Tuesday, April 27, 2010

A Year in Morocco: Digital Story

Ironically (and pathetically!) it took me a year to create the digital story below: I started out in a Photostory workshop at a conference and added to it and revised little by little. I have yet to use it with students, but have enjoyed showing it to teachers as an example of a digital story.

If I hadn't been so motivated to tell this story, I would have given up because the process took me so long. The idea of publishing it on the blog so that it would be easy to share with teachers and classrooms was also a motivating factor. That's important to think about when creating a digital story: how will it be published or shared with others? How will students decide what story to tell?

In workshops and online templates, I see the recommendation of having students use a storyboard set up to plan for their digital stories. I wrote out my story first in word, thinking about what pictures and music would go with groups of sentences. Is that process best for me because I'm a digital immigrant? What is the best way for students to plan? How do documentary makers create their text? I'm still thinking about this.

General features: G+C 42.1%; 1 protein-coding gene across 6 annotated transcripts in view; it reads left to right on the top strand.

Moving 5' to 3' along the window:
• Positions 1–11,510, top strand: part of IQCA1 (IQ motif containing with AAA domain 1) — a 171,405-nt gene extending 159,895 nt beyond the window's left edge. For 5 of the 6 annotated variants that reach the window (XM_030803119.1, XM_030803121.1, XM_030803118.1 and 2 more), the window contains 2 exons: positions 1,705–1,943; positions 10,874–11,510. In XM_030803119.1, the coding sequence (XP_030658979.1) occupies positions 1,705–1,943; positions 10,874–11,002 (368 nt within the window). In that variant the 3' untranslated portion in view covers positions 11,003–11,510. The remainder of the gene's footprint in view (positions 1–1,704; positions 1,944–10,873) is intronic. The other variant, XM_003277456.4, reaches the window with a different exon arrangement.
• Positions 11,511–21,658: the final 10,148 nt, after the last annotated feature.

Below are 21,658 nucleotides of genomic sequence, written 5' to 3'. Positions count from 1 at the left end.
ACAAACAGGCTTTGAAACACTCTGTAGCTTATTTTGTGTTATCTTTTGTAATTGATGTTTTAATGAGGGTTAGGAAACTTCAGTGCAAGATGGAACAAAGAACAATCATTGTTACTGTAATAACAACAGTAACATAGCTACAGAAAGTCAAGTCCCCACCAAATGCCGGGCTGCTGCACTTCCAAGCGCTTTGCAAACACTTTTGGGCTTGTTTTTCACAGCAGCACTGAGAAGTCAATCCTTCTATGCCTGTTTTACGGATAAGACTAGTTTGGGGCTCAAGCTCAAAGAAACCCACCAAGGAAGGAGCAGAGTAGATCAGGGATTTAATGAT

I started this story as a memoir piece, but realized that it had a lot of Social Studies content in it. I've seen examples of students using Photostory to report on content information that they had read in Social Studies and one middle school student this spring created a report-like digital story in Imovie about his XBox. However, the most powerful digital stories I've seen have been personal narratives and I like to think of digital stories in the way they're defined on wikipedia (which acknowleges that the term is evolving and debated): "'Digital Storytelling' is an emerging term, one that arises from a grassroots movement that uses new digital tools to help ordinary people tell their own 'true stories' in a compelling and emotionally engaging form. These stories usually take the form of a relatively short story (less than 8 minutes) and can involve interactivity."